By David Maloney | April 06, 2015 | 4:01 PM | Categories: Lift Trucks, Material Handling, Warehousing

It has been just over a week since all of us at DC Velocity have come home from ProMat and we’ve had some time to reflect on this year’s show, which is always one of the top conferences in the supply chain industry.

This year, more than 800 exhibitors were on hand to show off their wares in the huge hall at Chicago’s McCormick Place, and over 30,000 people attended the four-day show. The biggest impression I walked away with this year is that we are in a very healthy industry. Supply chain has shaken off the rust of the Great Recession and has more than made up for six years of barely keeping above water. I believe we are poised for great things ahead.

Plenty of intriguing technologies were on display during ProMat, as well as the latest in software offerings. During the show, DC Velocity editors held over 80 meetings with exhibitors and attendees. We produced more than 60 articles of ProMat coverage. If you could not make it to the show, you can find information on many of the leading technologies on display as well as select conference sessions held at ProMat here:

http://www.dcvelocity.com/conference_reports/promat2015/

We also produced 10 videos highlighting some of the latest solutions found in the exhibits. You can view those videos here:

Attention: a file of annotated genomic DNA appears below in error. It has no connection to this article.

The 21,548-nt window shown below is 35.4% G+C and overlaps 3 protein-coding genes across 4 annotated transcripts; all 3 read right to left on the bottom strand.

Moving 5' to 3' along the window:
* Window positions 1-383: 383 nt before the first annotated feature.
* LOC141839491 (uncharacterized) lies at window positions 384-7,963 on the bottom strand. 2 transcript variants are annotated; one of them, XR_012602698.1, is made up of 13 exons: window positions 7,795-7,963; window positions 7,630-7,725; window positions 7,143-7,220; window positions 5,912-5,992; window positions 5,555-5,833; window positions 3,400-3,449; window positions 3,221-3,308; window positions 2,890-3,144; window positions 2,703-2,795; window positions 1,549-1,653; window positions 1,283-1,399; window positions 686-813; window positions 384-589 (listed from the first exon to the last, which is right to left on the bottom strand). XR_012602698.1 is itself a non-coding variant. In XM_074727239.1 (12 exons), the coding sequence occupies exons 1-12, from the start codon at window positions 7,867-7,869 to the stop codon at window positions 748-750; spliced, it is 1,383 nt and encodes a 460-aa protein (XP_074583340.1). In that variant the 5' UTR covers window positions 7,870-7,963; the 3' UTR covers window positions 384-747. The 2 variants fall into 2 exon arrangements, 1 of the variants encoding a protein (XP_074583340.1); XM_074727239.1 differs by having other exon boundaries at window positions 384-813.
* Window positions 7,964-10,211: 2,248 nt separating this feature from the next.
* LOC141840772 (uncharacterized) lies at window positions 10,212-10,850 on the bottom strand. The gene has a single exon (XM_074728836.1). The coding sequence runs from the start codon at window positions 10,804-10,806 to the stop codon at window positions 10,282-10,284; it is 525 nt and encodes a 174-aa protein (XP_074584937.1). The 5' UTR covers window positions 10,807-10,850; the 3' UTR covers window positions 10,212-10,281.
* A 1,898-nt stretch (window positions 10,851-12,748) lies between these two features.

http://www.dcvelocity.com/dcvtv/profiles/

Additionally, DC Velocity recorded video interviews at our in-booth studio with many industry leaders as part of our continuing Meet the Rainmakers series. These will be released over the next two months. Look for those videos in our This Week on DCV-TV newsletter.

I would like to express my thanks to the many people our editors met with during ProMat for helping us to provide such extensive coverage to DC Velocity readers. See you all at Modex next year in Atlanta.

Will smart robots take your job?

By Mitch Mac Donald | March 30, 2015 | 3:04 AM | Categories: Lift Trucks, Material Handling, Warehousing

Technology in logistics is replacing jobs traditionally done by humans, the trend and will continue at a record pace for the foreseeable future. Many have grown accustomed to seeing this kind of thing in certain industries like manufacturing, healthcare, and logistics. But now, according Professor Edward D. Hess of the University of Virginia's Darden Graduate School of Business, technology will be coming for white collar jobs, too.